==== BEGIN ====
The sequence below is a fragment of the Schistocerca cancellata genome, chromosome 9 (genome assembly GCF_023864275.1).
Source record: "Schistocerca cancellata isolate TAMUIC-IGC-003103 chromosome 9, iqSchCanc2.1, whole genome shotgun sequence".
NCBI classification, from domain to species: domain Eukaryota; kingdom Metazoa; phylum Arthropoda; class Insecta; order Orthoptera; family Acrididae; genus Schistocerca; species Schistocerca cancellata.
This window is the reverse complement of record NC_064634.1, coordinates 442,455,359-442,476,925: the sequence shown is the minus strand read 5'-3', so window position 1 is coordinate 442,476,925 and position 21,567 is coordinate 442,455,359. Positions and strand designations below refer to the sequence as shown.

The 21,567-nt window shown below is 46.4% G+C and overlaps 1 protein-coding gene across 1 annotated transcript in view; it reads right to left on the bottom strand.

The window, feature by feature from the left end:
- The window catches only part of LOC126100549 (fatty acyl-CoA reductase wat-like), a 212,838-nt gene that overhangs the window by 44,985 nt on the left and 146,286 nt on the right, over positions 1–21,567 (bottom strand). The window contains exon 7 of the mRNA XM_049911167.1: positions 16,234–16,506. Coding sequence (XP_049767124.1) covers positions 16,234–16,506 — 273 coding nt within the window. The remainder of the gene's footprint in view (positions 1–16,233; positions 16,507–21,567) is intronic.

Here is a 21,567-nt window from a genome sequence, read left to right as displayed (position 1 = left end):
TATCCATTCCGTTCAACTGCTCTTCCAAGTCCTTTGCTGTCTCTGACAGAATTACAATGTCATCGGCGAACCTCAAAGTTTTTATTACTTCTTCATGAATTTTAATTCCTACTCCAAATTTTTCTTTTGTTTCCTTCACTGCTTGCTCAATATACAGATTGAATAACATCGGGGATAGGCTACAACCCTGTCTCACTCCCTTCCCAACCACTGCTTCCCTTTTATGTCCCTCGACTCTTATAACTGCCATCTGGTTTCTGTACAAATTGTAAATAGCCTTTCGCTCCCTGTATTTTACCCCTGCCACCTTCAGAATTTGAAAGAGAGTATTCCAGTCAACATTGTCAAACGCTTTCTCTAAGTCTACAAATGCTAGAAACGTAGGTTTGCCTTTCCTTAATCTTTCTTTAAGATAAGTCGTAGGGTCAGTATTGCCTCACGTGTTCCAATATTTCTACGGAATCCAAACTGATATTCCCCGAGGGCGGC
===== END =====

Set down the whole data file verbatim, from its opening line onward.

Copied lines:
The sequence below is a fragment of the Schistocerca cancellata genome, chromosome 9 (genome assembly GCF_023864275.1).
Source record: "Schistocerca cancellata isolate TAMUIC-IGC-003103 chromosome 9, iqSchCanc2.1, whole genome shotgun sequence".
NCBI classification, from domain to species: domain Eukaryota; kingdom Metazoa; phylum Arthropoda; class Insecta; order Orthoptera; family Acrididae; genus Schistocerca; species Schistocerca cancellata.
This window is the reverse complement of record NC_064634.1, coordinates 442,455,359-442,476,925: the sequence shown is the minus strand read 5'-3', so window position 1 is coordinate 442,476,925 and position 21,567 is coordinate 442,455,359. Positions and strand designations below refer to the sequence as shown.

The 21,567-nt window shown below is 46.4% G+C and overlaps 1 protein-coding gene across 1 annotated transcript in view; it reads right to left on the bottom strand.

The window, feature by feature from the left end:
- The window catches only part of LOC126100549 (fatty acyl-CoA reductase wat-like), a 212,838-nt gene that overhangs the window by 44,985 nt on the left and 146,286 nt on the right, over positions 1–21,567 (bottom strand). The window contains exon 7 of the mRNA XM_049911167.1: positions 16,234–16,506. Coding sequence (XP_049767124.1) covers positions 16,234–16,506 — 273 coding nt within the window. The remainder of the gene's footprint in view (positions 1–16,233; positions 16,507–21,567) is intronic.

Here is a 21,567-nt window from a genome sequence, read left to right as displayed (position 1 = left end):
TATCCATTCCGTTCAACTGCTCTTCCAAGTCCTTTGCTGTCTCTGACAGAATTACAATGTCATCGGCGAACCTCAAAGTTTTTATTACTTCTTCATGAATTTTAATTCCTACTCCAAATTTTTCTTTTGTTTCCTTCACTGCTTGCTCAATATACAGATTGAATAACATCGGGGATAGGCTACAACCCTGTCTCACTCCCTTCCCAACCACTGCTTCCCTTTTATGTCCCTCGACTCTTATAACTGCCATCTGGTTTCTGTACAAATTGTAAATAGCCTTTCGCTCCCTGTATTTTACCCCTGCCACCTTCAGAATTTGAAAGAGAGTATTCCAGTCAACATTGTCAAACGCTTTCTCTAAGTCTACAAATGCTAGAAACGTAGGTTTGCCTTTCCTTAATCTTTCTTTAAGATAAGTCGTAGGGTCAGTATTGCCTCACGTGTTCCAATATTTCTACGGAATCCAAACTGATATTCCCCGAGGGCGGC